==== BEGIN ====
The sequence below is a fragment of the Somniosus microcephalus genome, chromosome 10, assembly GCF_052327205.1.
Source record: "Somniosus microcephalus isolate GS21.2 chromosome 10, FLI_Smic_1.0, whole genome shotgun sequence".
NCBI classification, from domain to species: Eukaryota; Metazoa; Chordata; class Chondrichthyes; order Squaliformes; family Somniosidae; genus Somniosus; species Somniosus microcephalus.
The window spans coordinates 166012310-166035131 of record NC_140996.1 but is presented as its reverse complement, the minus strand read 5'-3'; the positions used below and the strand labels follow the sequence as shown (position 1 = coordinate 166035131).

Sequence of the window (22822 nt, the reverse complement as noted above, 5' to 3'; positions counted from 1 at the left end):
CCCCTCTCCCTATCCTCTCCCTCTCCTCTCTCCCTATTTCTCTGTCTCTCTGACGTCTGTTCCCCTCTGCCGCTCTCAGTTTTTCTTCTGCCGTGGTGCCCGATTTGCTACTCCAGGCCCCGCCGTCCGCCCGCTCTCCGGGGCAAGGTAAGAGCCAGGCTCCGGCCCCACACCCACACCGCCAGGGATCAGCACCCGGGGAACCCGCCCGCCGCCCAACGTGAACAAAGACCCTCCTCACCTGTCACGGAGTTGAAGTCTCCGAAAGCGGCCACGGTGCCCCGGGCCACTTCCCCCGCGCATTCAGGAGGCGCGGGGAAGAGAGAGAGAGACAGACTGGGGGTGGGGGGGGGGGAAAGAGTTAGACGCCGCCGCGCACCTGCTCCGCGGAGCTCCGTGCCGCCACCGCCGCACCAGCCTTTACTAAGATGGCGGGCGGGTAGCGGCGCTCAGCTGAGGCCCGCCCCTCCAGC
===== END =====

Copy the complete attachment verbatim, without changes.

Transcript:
The sequence below is a fragment of the Somniosus microcephalus genome, chromosome 10, assembly GCF_052327205.1.
Source record: "Somniosus microcephalus isolate GS21.2 chromosome 10, FLI_Smic_1.0, whole genome shotgun sequence".
NCBI classification, from domain to species: Eukaryota; Metazoa; Chordata; class Chondrichthyes; order Squaliformes; family Somniosidae; genus Somniosus; species Somniosus microcephalus.
The window spans coordinates 166012310-166035131 of record NC_140996.1 but is presented as its reverse complement, the minus strand read 5'-3'; the positions used below and the strand labels follow the sequence as shown (position 1 = coordinate 166035131).

Sequence of the window (22822 nt, the reverse complement as noted above, 5' to 3'; positions counted from 1 at the left end):
CCCCTCTCCCTATCCTCTCCCTCTCCTCTCTCCCTATTTCTCTGTCTCTCTGACGTCTGTTCCCCTCTGCCGCTCTCAGTTTTTCTTCTGCCGTGGTGCCCGATTTGCTACTCCAGGCCCCGCCGTCCGCCCGCTCTCCGGGGCAAGGTAAGAGCCAGGCTCCGGCCCCACACCCACACCGCCAGGGATCAGCACCCGGGGAACCCGCCCGCCGCCCAACGTGAACAAAGACCCTCCTCACCTGTCACGGAGTTGAAGTCTCCGAAAGCGGCCACGGTGCCCCGGGCCACTTCCCCCGCGCATTCAGGAGGCGCGGGGAAGAGAGAGAGAGACAGACTGGGGGTGGGGGGGGGGGAAAGAGTTAGACGCCGCCGCGCACCTGCTCCGCGGAGCTCCGTGCCGCCACCGCCGCACCAGCCTTTACTAAGATGGCGGGCGGGTAGCGGCGCTCAGCTGAGGCCCGCCCCTCCAGC